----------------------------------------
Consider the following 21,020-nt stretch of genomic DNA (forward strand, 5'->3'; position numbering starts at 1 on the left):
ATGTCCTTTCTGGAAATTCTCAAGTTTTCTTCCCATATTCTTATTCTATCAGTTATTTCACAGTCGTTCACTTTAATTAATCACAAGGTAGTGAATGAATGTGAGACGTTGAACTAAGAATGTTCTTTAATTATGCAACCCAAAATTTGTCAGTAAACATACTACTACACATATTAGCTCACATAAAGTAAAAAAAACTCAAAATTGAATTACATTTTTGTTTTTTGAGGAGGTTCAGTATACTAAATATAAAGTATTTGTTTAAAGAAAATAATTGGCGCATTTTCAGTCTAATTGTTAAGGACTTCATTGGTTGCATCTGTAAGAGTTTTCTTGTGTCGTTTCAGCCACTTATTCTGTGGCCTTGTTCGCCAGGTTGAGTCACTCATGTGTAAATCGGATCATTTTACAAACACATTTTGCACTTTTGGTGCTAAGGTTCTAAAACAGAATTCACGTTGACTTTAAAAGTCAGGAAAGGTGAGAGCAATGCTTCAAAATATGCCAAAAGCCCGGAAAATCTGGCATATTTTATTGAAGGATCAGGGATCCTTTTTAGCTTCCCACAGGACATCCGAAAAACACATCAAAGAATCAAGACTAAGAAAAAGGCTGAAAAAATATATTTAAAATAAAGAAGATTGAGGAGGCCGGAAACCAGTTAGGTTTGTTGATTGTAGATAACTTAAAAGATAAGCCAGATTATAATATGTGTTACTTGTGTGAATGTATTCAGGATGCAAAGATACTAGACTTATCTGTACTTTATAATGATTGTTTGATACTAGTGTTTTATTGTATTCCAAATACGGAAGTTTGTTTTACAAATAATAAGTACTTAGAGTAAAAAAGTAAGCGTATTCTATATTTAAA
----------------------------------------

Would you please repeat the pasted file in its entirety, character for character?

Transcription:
Consider the following 21,020-nt stretch of genomic DNA (forward strand, 5'->3'; position numbering starts at 1 on the left):
ATGTCCTTTCTGGAAATTCTCAAGTTTTCTTCCCATATTCTTATTCTATCAGTTATTTCACAGTCGTTCACTTTAATTAATCACAAGGTAGTGAATGAATGTGAGACGTTGAACTAAGAATGTTCTTTAATTATGCAACCCAAAATTTGTCAGTAAACATACTACTACACATATTAGCTCACATAAAGTAAAAAAAACTCAAAATTGAATTACATTTTTGTTTTTTGAGGAGGTTCAGTATACTAAATATAAAGTATTTGTTTAAAGAAAATAATTGGCGCATTTTCAGTCTAATTGTTAAGGACTTCATTGGTTGCATCTGTAAGAGTTTTCTTGTGTCGTTTCAGCCACTTATTCTGTGGCCTTGTTCGCCAGGTTGAGTCACTCATGTGTAAATCGGATCATTTTACAAACACATTTTGCACTTTTGGTGCTAAGGTTCTAAAACAGAATTCACGTTGACTTTAAAAGTCAGGAAAGGTGAGAGCAATGCTTCAAAATATGCCAAAAGCCCGGAAAATCTGGCATATTTTATTGAAGGATCAGGGATCCTTTTTAGCTTCCCACAGGACATCCGAAAAACACATCAAAGAATCAAGACTAAGAAAAAGGCTGAAAAAATATATTTAAAATAAAGAAGATTGAGGAGGCCGGAAACCAGTTAGGTTTGTTGATTGTAGATAACTTAAAAGATAAGCCAGATTATAATATGTGTTACTTGTGTGAATGTATTCAGGATGCAAAGATACTAGACTTATCTGTACTTTATAATGATTGTTTGATACTAGTGTTTTATTGTATTCCAAATACGGAAGTTTGTTTTACAAATAATAAGTACTTAGAGTAAAAAAGTAAGCGTATTCTATATTTAAA